Pediatric Leukemia

\r\n Chronic leukemias are more common in adults than in children, and although they tend to grow more slowly than acute leukemias, they are harder to treat. These chronic leukemias are divided into two types: chronic myelogenous leukemia (CML) and chronic lymphocytic leukemia (CLL). CML is rare in children, but does occur and is treatable in children the same as in adults. CML patients have too many immature white blood cells being produced, and the cells crowd the other healthy blood cells. Juvenile myelomonocytic leukemia (JMML) is a form of leukemia that is neither chronic nor acute and occurs most often in children under the age of four. JMML begins from myeloid cells, but is not as fast-growing as AML or as slow as CML.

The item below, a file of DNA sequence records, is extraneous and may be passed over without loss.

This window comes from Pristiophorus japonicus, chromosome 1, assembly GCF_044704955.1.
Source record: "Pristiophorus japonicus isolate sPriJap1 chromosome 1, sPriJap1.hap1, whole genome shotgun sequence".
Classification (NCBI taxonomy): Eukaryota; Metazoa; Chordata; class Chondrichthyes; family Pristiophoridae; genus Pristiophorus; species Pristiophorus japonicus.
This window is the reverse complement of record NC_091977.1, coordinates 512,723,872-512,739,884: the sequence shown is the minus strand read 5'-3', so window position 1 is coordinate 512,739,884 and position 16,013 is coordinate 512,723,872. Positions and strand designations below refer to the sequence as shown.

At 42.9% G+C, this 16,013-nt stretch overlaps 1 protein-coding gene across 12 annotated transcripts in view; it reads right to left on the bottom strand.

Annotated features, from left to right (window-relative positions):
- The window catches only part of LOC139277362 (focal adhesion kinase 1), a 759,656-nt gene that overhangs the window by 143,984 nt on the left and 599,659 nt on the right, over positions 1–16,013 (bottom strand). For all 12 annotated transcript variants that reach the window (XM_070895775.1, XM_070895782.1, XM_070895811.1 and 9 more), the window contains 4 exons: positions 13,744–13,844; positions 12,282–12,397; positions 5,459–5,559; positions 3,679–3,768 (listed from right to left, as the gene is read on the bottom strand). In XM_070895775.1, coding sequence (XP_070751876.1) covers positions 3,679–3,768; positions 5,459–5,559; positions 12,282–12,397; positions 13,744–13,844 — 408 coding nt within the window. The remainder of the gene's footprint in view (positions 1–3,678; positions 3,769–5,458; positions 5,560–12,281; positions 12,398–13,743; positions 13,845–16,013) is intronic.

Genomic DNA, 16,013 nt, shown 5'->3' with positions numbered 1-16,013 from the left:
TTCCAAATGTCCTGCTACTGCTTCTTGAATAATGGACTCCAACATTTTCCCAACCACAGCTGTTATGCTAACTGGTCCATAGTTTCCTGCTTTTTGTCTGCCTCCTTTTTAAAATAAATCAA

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  • Acute lymphoblastic leukemia
  • Acute myelogenous leukemia
  • Chronic myelogenous leukemia
  • Chronic lymphocytic leukemia
  • Juvenile myelomonocytic leukemia

Related Conference of Pediatric Leukemia

Pediatric Leukemia Conference Speakers